Saturday, June 26, 2010

5k's and Lots of Scathes

I have two things to report. I ran a 5k. And I have bruises all over my body.

I ran a 20:30 in the 5k (6:36 mile pace). It was a small race with 142 people, and I managed to get 5th place with this time. The whole fifth place thing makes me feel good. But the fact that I was able to run a 5k just as fast six months ago makes me feel bad. In the end, I think it averages out a little on the feeling bad side. I've been running, but apparently not enough to get faster. Boo.

And then the bruises... Those make me feel good. I don't watch football, I don't drive a truck, and I don't have cravings for steak and potatoes. Something has to connect me to my fellow man species, right? So why not bruises all over my body to show how tough I am? If you got 'em, flaunt 'em. That's what I say. So last weekend I took my shirt off and hung out at the hotel pool to show everyone what's up. I know what you're thinking. But I earned them fair and square so shut up.

Anyway, I quickly realized that perhaps people thought I was diseased. The circular wounds did look a bit like ring worm. Holy crap?! People think I have ring worm? I put my shirt back on.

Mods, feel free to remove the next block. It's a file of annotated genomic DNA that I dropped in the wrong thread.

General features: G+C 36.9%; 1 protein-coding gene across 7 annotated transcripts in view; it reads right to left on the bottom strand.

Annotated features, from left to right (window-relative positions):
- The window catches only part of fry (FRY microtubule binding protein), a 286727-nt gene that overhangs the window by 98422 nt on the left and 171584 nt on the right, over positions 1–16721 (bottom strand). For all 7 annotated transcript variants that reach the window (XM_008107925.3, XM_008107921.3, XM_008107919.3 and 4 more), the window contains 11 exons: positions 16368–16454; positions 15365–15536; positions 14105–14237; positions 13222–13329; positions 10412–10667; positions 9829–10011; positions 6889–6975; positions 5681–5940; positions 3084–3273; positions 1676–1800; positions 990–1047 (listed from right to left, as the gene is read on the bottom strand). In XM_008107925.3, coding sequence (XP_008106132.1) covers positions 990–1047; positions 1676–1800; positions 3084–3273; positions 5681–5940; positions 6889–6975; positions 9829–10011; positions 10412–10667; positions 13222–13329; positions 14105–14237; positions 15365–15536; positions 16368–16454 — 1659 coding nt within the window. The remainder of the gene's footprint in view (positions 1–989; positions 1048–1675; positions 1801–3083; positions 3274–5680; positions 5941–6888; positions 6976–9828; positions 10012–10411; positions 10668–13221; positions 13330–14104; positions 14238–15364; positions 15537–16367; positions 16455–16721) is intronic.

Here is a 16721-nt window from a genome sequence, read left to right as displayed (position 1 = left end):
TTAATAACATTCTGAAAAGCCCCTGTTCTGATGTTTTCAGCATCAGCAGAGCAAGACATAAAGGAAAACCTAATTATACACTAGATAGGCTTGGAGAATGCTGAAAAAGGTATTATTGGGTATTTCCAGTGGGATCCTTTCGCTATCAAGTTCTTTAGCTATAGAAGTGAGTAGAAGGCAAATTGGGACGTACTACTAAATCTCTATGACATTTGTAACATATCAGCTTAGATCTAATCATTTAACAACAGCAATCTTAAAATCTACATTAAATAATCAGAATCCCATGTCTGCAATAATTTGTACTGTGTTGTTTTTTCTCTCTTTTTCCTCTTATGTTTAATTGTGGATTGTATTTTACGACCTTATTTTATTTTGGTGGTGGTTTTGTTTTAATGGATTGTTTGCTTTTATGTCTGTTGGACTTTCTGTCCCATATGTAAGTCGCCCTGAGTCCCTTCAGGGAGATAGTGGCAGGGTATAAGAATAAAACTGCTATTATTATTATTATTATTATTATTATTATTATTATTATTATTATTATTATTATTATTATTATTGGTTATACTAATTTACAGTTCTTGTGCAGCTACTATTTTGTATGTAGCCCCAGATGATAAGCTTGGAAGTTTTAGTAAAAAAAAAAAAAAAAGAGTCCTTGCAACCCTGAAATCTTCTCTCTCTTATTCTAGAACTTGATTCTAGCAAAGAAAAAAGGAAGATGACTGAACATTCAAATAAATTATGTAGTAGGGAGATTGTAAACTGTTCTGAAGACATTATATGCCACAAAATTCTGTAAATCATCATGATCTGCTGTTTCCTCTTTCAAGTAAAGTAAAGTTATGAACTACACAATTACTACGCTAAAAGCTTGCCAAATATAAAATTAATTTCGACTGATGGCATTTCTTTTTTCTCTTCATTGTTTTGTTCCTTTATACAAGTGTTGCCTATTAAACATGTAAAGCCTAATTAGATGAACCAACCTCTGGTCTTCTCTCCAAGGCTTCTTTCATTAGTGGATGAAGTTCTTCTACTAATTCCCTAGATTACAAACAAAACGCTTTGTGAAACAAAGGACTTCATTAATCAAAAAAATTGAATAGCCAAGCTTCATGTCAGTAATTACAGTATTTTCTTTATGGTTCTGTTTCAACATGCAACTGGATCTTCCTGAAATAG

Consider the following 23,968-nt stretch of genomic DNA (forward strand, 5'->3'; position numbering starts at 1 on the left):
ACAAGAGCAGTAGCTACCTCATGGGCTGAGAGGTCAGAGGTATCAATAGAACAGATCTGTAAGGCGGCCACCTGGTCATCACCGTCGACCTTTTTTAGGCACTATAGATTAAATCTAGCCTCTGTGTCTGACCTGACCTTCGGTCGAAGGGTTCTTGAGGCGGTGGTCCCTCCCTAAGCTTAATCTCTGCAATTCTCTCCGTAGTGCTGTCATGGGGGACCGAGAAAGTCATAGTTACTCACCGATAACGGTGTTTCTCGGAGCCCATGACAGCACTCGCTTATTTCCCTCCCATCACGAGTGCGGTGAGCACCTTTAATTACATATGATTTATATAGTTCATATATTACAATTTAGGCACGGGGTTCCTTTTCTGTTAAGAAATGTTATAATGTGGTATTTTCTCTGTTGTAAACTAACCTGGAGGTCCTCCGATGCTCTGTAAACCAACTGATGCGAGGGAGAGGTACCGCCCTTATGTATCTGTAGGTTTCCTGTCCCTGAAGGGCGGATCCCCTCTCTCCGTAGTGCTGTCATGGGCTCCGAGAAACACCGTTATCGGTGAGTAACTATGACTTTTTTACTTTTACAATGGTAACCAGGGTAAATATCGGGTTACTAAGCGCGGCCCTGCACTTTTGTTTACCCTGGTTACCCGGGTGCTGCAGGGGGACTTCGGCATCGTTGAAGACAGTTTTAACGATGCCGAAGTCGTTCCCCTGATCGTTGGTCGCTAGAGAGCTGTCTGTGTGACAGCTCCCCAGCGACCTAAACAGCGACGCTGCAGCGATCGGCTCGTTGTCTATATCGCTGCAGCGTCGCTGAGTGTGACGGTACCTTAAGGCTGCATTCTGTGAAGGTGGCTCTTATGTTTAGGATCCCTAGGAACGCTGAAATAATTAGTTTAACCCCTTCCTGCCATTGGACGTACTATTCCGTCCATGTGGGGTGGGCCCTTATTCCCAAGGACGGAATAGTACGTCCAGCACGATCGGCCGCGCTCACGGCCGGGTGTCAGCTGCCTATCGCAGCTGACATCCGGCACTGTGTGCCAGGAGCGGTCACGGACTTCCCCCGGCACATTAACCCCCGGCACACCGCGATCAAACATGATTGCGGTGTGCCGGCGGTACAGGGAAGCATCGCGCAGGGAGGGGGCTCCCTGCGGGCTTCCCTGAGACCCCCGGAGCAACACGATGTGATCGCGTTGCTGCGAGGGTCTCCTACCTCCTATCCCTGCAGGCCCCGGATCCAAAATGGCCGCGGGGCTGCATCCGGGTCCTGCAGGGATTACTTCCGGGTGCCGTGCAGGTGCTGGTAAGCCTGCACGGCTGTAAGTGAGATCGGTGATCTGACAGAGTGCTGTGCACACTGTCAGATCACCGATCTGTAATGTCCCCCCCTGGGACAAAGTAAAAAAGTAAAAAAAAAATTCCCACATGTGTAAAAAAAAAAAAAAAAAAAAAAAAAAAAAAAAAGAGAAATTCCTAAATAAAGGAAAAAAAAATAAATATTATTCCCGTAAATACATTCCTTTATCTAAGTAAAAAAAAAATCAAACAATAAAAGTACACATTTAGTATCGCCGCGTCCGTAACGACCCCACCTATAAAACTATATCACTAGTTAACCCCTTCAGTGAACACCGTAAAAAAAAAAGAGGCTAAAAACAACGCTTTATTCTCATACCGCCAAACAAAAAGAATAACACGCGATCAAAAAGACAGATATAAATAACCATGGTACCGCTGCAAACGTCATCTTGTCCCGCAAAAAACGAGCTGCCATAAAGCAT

The bruises were caused by a fun filled day of playing paintball. Hence, the circular shape. Me and fourteen other guys had bruises everywhere. One guy went running shirtless on a treadmill afterward. The lady next to him at the gym did a double take at his ring worm looking torso and moved machines. Perhaps paintball wounds are contagious. You can never be too cautious.

This week I'm kicking my running up a notch to 20+ miles per week. I've realized it's due time for me to get more aggressive about reaching my goals. I don't think 20 miles/week is a ton, but at least progress.

Friday, June 11, 2010

Lake Tahoe Relay 2010

The Lake Tahoe Relay is a 7 person, 72 mile relay around Lake Tahoe. This year 150 teams signed up, many of them running clubs from around Northern California. Each team drives around the lake during the event, cheering on their runner and making sure that the next runner is waiting for the hand-off at each transition area. My team was organized by employees of the National Children's Study, and I was kindly offered a spot on their team.

One of the memorable teams was "Man Beef," noted for their blue sleeveless shirts that had their team name written on the back. Another was "Hells Bells," which handed off a tutu and a long pink boa to the next runner. I couldn't help loving Hells Bells. They all had cute outfits with little devil horns and long striped socks. Man Beef though was a different story.